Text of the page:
Measuring indirect beneficiaries: Attempting to square the circle?

Marta Arranz Methodology, Real Geek

Marta Arranz introduces the challenging topic of measuring indirect beneficiaries as part of Oxfam’s efforts to better measure influencing work.

As someone who works on M&E of influencing, I am interested in how programmes and campaigns can estimate who and how many people they actually benefit, particularly those who benefit indirectly, without being directly engaged with project activities.

Don’t miss this really great Dilbert cartoon, does it ever feel like this?

Why are we doing this?

Between us, in a previous (non-Oxfam) role I was part of a well intended (and unsuccessful) group of M&E folks lobbying senior leadership to lighten the corporate reporting requirements so programmes didn’t have to annually “guesstimate” the number of indirect beneficiaries they had reached. In my opinion, the exercise was very resource intensive, mainly served ‘upwards’ accountability purposes and didn’t give much in return to programmes. With limited monitoring and evaluation (M&E) resources, I’d rather see M&E capacity producing good quality evidence for learning and improvement rather than producing estimates that risked becoming vanity metrics.

Then I arrived at Oxfam, and in the first week of my new job I was asked to develop an approach to better measuring indirect beneficiaries, as part of Oxfam’s Global Output Reporting process. Karma or irony?

However, after a few good conversations, I am now fully convinced that it’s worth investing in efforts to measure indirect beneficiaries.  The drive for developing a measurement approach is much more focused on programme quality than on organisational accountability. By improving the measurement of indirect beneficiaries at different stages of the results chain, we’ll be better able to validate or adjust our plans as we test our theory of change and the assumptions we make during the design. Measuring indirect beneficiaries therefore becomes a means of retaining a focus on impact (changes in peoples’ lives) and on impact “at scale”.

The challenges

Influencing:  Long-term sustainable solutions to poverty and injustice demand that we address its root causes and initiate changes in power relations, social norms, structures and systems. The new generation of programmes acknowledge the complexity of the context in which they are operating and seek systemic change at scale, often through more deliberate use of influencing approaches. When Oxfam serves as a convenor, broker or catalyst (rather than direct service provider), drawing out and evidencing the causal pathway between Oxfam’s influencing contributions and (intended) benefit to beneficiaries is more challenging, but as important and necessary.

The term “beneficiaries” is contested – Scott Chaplowe explores this issue well on his blog and there have been lively debates on the pelican group. I agree, it has a post-colonial connotation that is at odds with a human rights based development approach, but I find the alternatives equally unsatisfying for different reasons. Clients, users, citizens, participants, change agents… The issue for me is not as much the term we use to refer to those benefiting from the intervention, as what is the role they (as agents) play in that change process – but that is a topic for another day!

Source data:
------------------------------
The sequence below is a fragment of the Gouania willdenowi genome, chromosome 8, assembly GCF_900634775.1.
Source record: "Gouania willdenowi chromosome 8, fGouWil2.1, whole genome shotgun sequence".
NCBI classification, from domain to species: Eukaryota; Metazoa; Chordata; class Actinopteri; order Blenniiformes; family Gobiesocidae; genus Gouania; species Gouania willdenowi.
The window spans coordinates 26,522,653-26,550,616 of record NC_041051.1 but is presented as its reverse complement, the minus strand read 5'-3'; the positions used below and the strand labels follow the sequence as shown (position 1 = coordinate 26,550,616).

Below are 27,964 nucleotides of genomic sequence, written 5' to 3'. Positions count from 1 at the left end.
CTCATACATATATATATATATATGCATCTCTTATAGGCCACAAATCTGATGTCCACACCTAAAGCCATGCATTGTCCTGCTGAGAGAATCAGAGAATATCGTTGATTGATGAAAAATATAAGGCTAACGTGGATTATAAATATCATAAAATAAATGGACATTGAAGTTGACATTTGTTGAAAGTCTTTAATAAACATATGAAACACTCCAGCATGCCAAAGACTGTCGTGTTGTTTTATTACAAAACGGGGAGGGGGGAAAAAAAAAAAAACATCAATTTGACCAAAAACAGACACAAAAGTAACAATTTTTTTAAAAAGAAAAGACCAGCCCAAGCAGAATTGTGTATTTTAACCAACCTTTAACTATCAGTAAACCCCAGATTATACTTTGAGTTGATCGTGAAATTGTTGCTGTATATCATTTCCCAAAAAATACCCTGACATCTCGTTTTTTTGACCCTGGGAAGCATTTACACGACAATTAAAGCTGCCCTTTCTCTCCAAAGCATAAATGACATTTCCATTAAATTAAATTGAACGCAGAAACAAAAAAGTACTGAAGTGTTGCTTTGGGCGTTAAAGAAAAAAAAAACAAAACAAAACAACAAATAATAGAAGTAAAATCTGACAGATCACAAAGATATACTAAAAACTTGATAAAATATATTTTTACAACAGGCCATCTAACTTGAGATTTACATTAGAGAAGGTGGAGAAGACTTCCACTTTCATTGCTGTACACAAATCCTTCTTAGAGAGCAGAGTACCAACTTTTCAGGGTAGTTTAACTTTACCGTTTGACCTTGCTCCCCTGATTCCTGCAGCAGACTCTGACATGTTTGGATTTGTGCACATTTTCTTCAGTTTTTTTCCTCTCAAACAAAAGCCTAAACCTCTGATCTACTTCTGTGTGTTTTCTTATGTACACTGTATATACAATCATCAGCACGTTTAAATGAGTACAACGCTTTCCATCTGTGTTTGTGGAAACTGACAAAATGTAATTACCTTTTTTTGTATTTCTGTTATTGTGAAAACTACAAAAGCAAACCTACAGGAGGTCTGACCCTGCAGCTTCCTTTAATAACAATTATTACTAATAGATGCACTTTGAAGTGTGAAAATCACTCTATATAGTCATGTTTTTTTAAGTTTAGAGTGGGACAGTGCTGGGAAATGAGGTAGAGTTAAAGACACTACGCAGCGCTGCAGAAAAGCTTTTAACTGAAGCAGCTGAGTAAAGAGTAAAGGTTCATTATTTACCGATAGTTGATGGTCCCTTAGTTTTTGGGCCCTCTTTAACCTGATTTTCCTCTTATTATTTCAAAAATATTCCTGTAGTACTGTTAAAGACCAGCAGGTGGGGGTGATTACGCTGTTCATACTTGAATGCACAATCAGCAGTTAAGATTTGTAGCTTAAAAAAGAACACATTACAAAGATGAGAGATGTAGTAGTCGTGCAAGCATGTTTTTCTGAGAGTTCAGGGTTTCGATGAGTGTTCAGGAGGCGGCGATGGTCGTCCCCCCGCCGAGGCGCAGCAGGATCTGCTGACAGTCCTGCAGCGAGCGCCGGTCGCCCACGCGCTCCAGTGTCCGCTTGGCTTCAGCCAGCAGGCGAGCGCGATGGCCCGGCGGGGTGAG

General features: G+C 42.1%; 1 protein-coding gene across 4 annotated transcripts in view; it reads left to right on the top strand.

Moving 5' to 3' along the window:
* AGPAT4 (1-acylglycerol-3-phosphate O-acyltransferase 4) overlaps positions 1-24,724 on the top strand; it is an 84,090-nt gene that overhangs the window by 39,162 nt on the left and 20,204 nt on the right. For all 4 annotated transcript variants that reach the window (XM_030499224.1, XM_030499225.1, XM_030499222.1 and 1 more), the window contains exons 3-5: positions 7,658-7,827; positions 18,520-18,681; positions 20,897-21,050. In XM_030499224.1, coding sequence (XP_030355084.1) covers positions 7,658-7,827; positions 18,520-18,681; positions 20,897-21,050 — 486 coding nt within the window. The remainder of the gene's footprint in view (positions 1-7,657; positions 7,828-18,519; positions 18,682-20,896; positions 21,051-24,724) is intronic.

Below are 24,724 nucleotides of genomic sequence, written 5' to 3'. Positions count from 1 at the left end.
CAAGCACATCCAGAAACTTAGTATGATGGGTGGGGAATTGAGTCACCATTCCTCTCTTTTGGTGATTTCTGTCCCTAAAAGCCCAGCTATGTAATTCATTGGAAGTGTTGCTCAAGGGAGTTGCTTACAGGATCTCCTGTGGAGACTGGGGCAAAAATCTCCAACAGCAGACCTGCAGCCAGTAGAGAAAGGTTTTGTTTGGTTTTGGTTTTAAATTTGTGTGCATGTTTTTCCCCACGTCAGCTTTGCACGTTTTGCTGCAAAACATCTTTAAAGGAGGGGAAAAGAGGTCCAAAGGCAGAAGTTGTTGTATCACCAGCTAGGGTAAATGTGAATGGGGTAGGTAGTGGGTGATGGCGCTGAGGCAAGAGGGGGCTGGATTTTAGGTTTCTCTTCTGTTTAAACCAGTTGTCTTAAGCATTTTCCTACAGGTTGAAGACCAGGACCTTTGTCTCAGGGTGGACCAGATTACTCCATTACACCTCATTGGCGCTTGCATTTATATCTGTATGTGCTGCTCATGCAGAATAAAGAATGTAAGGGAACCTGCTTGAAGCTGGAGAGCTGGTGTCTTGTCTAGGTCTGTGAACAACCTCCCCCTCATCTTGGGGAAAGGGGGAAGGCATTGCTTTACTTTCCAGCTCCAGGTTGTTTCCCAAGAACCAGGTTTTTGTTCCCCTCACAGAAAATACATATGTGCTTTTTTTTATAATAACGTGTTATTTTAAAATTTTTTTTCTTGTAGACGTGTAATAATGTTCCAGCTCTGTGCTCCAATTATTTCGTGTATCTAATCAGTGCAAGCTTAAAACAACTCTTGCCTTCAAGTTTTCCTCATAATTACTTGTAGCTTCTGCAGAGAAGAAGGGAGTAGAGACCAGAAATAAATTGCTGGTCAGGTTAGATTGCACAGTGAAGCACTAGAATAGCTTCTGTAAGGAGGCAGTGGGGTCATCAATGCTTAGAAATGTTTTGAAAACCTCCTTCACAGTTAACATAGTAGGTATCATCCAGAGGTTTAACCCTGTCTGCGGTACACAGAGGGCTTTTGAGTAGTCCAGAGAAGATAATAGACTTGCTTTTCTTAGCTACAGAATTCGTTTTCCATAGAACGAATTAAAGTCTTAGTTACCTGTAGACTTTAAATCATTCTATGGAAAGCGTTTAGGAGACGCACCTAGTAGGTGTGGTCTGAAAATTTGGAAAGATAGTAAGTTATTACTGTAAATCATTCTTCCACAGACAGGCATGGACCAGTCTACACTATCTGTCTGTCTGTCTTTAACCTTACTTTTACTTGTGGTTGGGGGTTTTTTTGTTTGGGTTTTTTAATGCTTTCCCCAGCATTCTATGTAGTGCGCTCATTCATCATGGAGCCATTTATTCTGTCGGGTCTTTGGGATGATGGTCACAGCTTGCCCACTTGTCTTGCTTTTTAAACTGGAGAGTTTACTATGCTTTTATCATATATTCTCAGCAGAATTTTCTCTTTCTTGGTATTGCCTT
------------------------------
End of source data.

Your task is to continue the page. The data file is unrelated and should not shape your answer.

Output, outcome or impact level indicator? In Oxfam’s Global Output Report, the indicators “# of direct and indirect beneficiaries” are output level metrics that programmes report against on an annual basis.  This exercise historically focused on ‘direct beneficiaries’, where output level benefit is assumed by direct reception of goods, services or skills. To understand who is indirectly benefitting from the intervention, however, we need to look at a higher level (outcome or impact). How do we go beyond output level measurement in an output reporting framework?

Level of rigour, level of investment – We need an approach that can be integrated in regular monitoring and evaluation frameworks and adopted across a range of programmes.  Highly complex methodological proposals that require advanced technical skills won’t do. What is the right balance between level of rigour and the level of investment?  Is there necessarily a trade-off between technical complexity of method and quality of output? (Perhaps not)

What we are exploring

We are testing a theory-based approach that aims to identify people (or groups of people) that the intervention intends to benefit at the different stages of the intervention logic. To do this, we follow the programme’s theory of change and for each step in the causal/results chain, the channels through which people will be reached and benefitted (still wrestling with definitional issues). In influencing, very often the direct recipient of services or goods and/or those participating in the activities are not the ultimate beneficiaries, but enablers or intermediate agents.  They enable a transfer resulting in change further along the results chain – affecting those who ultimately want to benefit.  Programmes will need to identify what scaling up strategy they are using and we are exploring a typology based on Elliott, Hitchens and Nippard’s (2014) Adapt, Adopt, Replicate, Respond model.  We also want the approach to include some practical guidance on measurement options and example of sampling strategies that can be used by programmes to develop their own.

Interested in more? Watch this space, there is more coming soon. Please comment in the section below and share your thoughts and reactions. And get in touch! I’ll be in Atlanta for Evaluation 2016 and I look forward to meeting with others interested on this challenge.


Oliver Pearce